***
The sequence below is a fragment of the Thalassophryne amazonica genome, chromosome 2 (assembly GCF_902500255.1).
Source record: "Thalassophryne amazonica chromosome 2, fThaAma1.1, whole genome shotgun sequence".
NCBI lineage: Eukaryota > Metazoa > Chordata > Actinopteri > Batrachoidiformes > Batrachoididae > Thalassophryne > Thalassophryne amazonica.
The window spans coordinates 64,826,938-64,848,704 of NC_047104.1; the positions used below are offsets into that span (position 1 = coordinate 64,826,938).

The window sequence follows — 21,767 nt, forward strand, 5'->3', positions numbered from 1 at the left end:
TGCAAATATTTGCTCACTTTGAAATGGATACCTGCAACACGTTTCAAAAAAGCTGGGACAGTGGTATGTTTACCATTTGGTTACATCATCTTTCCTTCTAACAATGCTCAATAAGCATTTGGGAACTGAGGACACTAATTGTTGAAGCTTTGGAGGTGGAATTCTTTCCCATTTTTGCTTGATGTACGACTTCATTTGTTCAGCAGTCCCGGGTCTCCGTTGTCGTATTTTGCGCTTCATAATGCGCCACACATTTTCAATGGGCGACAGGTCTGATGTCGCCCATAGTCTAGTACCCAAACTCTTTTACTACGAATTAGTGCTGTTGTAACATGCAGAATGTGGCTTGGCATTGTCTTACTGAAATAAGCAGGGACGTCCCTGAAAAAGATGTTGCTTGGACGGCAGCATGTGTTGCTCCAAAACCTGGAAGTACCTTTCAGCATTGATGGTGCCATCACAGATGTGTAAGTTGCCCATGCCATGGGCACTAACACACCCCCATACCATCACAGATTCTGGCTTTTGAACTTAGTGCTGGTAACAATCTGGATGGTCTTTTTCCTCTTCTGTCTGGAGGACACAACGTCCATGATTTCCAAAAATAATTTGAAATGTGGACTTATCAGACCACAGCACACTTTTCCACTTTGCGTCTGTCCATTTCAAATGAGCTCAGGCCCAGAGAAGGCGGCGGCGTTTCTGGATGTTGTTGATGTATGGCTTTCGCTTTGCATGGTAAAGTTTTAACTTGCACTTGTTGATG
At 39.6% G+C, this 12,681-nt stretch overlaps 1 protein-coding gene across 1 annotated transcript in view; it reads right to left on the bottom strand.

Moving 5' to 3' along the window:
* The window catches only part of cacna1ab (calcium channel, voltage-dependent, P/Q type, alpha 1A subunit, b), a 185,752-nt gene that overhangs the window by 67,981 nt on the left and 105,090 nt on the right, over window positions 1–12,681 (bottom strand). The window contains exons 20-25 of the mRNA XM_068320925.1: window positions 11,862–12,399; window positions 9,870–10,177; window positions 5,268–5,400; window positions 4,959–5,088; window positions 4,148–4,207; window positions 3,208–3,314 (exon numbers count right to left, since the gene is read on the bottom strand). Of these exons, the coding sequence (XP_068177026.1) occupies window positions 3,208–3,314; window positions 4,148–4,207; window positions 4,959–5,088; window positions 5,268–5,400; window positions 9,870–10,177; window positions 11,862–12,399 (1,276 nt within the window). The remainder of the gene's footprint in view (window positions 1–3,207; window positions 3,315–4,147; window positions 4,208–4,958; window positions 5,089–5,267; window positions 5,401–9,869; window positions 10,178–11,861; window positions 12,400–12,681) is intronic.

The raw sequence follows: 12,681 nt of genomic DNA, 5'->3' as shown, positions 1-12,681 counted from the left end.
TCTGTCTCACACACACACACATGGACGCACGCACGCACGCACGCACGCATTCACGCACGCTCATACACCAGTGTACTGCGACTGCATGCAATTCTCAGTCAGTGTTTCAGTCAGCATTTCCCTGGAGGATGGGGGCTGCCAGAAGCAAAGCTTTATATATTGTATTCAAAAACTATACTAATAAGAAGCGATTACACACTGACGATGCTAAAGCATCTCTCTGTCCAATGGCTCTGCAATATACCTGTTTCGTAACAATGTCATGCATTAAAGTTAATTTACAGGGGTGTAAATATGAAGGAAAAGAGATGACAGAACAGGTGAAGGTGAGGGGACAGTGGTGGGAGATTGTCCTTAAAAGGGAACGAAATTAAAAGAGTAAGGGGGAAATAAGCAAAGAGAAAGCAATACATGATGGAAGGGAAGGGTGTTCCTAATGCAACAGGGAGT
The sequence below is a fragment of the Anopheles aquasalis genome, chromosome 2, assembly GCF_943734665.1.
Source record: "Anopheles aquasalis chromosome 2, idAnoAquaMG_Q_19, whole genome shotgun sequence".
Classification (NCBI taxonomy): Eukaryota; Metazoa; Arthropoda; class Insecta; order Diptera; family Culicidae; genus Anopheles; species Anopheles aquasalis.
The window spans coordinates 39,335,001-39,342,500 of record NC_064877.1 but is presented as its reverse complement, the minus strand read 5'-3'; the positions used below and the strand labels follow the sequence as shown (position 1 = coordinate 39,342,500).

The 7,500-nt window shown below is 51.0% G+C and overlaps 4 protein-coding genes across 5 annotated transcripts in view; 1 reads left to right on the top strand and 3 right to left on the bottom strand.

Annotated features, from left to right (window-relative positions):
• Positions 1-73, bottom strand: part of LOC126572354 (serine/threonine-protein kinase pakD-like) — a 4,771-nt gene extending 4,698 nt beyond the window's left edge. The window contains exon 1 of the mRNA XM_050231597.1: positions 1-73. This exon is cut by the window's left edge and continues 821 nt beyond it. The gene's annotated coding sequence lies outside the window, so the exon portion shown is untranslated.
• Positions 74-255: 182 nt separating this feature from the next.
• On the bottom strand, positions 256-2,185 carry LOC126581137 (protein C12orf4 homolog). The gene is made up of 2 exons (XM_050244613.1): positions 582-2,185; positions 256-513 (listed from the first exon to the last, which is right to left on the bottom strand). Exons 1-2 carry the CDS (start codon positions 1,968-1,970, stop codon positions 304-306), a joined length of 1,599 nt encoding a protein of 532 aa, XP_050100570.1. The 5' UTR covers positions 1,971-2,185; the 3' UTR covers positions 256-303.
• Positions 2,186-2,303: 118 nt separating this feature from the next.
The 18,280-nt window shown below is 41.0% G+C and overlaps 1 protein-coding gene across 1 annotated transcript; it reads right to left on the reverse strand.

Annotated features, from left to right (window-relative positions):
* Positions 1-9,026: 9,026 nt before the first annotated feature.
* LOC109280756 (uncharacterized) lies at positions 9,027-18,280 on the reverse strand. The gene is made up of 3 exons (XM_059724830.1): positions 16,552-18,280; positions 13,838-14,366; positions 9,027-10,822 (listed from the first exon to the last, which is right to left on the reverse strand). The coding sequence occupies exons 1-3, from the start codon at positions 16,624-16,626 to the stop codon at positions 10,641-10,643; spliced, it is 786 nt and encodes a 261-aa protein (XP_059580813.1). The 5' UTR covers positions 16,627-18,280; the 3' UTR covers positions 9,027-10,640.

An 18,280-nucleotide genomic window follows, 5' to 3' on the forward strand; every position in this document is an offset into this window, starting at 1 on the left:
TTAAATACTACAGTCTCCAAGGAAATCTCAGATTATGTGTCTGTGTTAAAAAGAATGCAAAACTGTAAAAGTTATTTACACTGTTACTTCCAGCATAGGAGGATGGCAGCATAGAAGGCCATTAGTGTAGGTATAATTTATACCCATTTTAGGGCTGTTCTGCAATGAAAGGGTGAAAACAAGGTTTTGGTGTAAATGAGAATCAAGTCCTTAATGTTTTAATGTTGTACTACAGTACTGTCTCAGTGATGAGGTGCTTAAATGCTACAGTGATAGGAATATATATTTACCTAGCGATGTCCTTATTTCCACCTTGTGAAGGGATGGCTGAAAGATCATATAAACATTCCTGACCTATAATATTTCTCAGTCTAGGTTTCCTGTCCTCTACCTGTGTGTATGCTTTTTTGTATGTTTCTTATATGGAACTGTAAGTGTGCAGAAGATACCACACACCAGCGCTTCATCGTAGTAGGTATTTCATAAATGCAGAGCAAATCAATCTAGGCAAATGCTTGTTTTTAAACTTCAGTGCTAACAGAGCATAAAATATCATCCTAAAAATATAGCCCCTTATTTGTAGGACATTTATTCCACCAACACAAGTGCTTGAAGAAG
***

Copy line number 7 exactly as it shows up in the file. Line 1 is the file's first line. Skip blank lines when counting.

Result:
At 39.6% G+C, this 12,681-nt stretch overlaps 1 protein-coding gene across 1 annotated transcript in view; it reads right to left on the bottom strand.